Oct. 16, 2019
Christian Perry is a senior majoring in English with a concentration in creative writing in the College of Arts and Letters. They serves as a peer educator with Prevention, Outreach and Education, or POE.
When I joined the Sexual Assault and Relationship Violence Peer Education Program, or SARV, in 2016, we were small. But the work we were able to do as such a small program on campus was incredible.
We went out on a campaign of compassion, facilitating the workshops — as undergraduate students — for first-year undergraduate students. Simply because we all felt compelled enough to be doing the work. When we got to a workshop, our focus was on engaging with students immediately. Our workshops were framed as conversations and, yes, we had a lot of information to work through, but we worked through it all together.
It was not always easy to lead a workshop; students didn’t always find what we were talking about relevant or necessary to know, and sometimes students objected so harshly to what we were discussing that they would leave the workshop before it had concluded.
Every individual invested in the work here comes together as though we are family; we pull each other close during stressful times because we know what we are doing is important.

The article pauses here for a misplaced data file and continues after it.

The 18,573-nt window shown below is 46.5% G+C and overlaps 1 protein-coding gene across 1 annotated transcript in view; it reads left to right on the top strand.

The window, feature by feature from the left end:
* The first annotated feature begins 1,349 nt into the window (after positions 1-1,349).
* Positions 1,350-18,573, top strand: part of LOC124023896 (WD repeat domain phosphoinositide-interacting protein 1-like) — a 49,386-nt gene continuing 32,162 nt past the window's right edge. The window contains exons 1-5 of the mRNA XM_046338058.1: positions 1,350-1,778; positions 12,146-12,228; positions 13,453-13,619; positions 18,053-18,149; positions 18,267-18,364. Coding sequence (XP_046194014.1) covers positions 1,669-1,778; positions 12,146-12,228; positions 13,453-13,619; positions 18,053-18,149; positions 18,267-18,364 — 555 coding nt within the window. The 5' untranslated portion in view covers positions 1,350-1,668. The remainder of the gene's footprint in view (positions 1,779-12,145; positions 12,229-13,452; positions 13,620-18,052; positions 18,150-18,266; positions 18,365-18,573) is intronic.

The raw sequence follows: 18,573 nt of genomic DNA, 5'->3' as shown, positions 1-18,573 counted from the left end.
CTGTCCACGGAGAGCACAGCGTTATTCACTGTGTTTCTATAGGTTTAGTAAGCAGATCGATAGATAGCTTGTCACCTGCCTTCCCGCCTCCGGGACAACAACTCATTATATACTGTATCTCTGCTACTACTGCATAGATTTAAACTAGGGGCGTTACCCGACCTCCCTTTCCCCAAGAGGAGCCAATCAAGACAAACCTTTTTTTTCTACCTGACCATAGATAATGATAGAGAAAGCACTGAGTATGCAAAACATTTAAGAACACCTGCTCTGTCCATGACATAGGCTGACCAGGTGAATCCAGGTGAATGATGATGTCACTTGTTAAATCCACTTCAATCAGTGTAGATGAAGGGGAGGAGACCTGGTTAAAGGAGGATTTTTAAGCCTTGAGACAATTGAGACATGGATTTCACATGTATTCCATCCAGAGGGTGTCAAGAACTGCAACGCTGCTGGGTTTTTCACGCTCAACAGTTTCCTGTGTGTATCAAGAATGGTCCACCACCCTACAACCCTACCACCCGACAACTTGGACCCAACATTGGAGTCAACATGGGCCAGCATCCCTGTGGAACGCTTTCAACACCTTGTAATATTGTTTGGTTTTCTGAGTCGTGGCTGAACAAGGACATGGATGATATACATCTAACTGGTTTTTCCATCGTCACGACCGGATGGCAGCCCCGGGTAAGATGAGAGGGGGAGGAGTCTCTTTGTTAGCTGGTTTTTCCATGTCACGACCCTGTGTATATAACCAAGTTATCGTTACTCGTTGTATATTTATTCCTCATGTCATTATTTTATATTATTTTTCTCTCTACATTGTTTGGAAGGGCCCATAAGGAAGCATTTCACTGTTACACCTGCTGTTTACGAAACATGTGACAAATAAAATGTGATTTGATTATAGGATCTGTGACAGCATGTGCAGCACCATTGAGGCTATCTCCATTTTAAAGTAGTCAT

It’s been over three years since I began learning how to do the work of a peer educator. During this time, I’ve learned ways to refine my abilities, and the program has grown.
Today, we are a department that pulls together five required programs for different student populations, an entire week dedicated to combating rape culture and voluntary programming provided to anyone and everyone requesting our presence or organizing power. We are still a family. We are still students who are working with the same interest in mind — supporting each other through the difficulties of putting ourselves on the front line of social activism.
In the workshops, we as peer educators are leading the conversations. We do have an agenda, with clearly determined goals for what students should get out of these conversations we are having. We spend thirty-two hours at the beginning of each fall semester learning and then refreshing the information relevant to working within the program. This is four entire days over three weekends in September that is volunteered, so that we can be prepared to positively impact our community through these difficult but necessary conversations.
I really cherish the opportunity to engage with students my age about these topics. While we may not know the direct impact our conversations are having, I do feel that we have positively impacted the culture at Michigan State. And I do know that we will continue to do the work to spark the conversations in our jobs and daily lives.